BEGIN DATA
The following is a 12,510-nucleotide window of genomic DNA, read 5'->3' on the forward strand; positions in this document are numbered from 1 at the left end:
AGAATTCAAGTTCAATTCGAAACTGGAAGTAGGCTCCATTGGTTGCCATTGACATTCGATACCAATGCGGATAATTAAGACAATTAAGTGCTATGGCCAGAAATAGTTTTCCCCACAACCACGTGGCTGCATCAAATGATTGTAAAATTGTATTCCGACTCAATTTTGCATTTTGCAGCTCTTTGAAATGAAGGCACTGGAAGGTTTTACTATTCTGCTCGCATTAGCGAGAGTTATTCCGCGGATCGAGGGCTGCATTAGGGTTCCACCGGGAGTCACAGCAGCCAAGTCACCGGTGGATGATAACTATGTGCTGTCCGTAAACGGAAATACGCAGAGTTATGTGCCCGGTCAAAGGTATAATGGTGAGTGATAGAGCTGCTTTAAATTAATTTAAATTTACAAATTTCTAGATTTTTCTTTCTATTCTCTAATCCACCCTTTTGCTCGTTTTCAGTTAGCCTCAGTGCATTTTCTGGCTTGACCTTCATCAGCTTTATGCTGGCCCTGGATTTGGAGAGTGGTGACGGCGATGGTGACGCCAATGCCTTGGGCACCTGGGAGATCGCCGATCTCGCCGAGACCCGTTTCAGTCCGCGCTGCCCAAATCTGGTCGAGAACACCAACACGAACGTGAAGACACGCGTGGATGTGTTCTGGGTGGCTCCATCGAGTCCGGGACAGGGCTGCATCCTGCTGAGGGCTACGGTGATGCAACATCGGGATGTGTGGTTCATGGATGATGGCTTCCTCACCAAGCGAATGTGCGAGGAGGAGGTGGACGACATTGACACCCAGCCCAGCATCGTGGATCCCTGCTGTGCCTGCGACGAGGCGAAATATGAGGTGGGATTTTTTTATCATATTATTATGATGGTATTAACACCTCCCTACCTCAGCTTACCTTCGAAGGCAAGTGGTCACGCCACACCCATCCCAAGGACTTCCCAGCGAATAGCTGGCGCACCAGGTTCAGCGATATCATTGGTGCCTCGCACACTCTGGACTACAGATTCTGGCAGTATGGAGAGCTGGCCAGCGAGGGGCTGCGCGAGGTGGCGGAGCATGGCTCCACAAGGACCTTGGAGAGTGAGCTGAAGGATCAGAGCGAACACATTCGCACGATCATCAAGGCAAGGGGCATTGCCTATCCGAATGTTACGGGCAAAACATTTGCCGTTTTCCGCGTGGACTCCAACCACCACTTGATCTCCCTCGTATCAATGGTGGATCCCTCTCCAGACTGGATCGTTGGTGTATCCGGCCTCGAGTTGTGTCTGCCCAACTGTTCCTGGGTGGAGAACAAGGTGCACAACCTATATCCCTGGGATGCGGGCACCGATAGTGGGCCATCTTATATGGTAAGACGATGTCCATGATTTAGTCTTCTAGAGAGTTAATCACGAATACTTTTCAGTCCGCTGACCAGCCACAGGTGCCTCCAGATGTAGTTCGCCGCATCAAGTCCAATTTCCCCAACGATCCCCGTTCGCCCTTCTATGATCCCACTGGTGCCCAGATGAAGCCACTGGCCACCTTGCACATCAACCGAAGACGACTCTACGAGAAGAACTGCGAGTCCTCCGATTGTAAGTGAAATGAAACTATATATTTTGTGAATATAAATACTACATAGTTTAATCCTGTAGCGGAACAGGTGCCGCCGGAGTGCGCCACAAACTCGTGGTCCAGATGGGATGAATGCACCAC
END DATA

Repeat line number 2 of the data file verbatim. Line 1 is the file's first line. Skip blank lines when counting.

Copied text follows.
AGAATTCAAGTTCAATTCGAAACTGGAAGTAGGCTCCATTGGTTGCCATTGACATTCGATACCAATGCGGATAATTAAGACAATTAAGTGCTATGGCCAGAAATAGTTTTCCCCACAACCACGTGGCTGCATCAAATGATTGTAAAATTGTATTCCGACTCAATTTTGCATTTTGCAGCTCTTTGAAATGAAGGCACTGGAAGGTTTTACTATTCTGCTCGCATTAGCGAGAGTTATTCCGCGGATCGAGGGCTGCATTAGGGTTCCACCGGGAGTCACAGCAGCCAAGTCACCGGTGGATGATAACTATGTGCTGTCCGTAAACGGAAATACGCAGAGTTATGTGCCCGGTCAAAGGTATAATGGTGAGTGATAGAGCTGCTTTAAATTAATTTAAATTTACAAATTTCTAGATTTTTCTTTCTATTCTCTAATCCACCCTTTTGCTCGTTTTCAGTTAGCCTCAGTGCATTTTCTGGCTTGACCTTCATCAGCTTTATGCTGGCCCTGGATTTGGAGAGTGGTGACGGCGATGGTGACGCCAATGCCTTGGGCACCTGGGAGATCGCCGATCTCGCCGAGACCCGTTTCAGTCCGCGCTGCCCAAATCTGGTCGAGAACACCAACACGAACGTGAAGACACGCGTGGATGTGTTCTGGGTGGCTCCATCGAGTCCGGGACAGGGCTGCATCCTGCTGAGGGCTACGGTGATGCAACATCGGGATGTGTGGTTCATGGATGATGGCTTCCTCACCAAGCGAATGTGCGAGGAGGAGGTGGACGACATTGACACCCAGCCCAGCATCGTGGATCCCTGCTGTGCCTGCGACGAGGCGAAATATGAGGTGGGATTTTTTTATCATATTATTATGATGGTATTAACACCTCCCTACCTCAGCTTACCTTCGAAGGCAAGTGGTCACGCCACACCCATCCCAAGGACTTCCCAGCGAATAGCTGGCGCACCAGGTTCAGCGATATCATTGGTGCCTCGCACACTCTGGACTACAGATTCTGGCAGTATGGAGAGCTGGCCAGCGAGGGGCTGCGCGAGGTGGCGGAGCATGGCTCCACAAGGACCTTGGAGAGTGAGCTGAAGGATCAGAGCGAACACATTCGCACGATCATCAAGGCAAGGGGCATTGCCTATCCGAATGTTACGGGCAAAACATTTGCCGTTTTCCGCGTGGACTCCAACCACCACTTGATCTCCCTCGTATCAATGGTGGATCCCTCTCCAGACTGGATCGTTGGTGTATCCGGCCTCGAGTTGTGTCTGCCCAACTGTTCCTGGGTGGAGAACAAGGTGCACAACCTATATCCCTGGGATGCGGGCACCGATAGTGGGCCATCTTATATGGTAAGACGATGTCCATGATTTAGTCTTCTAGAGAGTTAATCACGAATACTTTTCAGTCCGCTGACCAGCCACAGGTGCCTCCAGATGTAGTTCGCCGCATCAAGTCCAATTTCCCCAACGATCCCCGTTCGCCCTTCTATGATCCCACTGGTGCCCAGATGAAGCCACTGGCCACCTTGCACATCAACCGAAGACGACTCTACGAGAAGAACTGCGAGTCCTCCGATTGTAAGTGAAATGAAACTATATATTTTGTGAATATAAATACTACATAGTTTAATCCTGTAGCGGAACAGGTGCCGCCGGAGTGCGCCACAAACTCGTGGTCCAGATGGGATGAATGCACCAC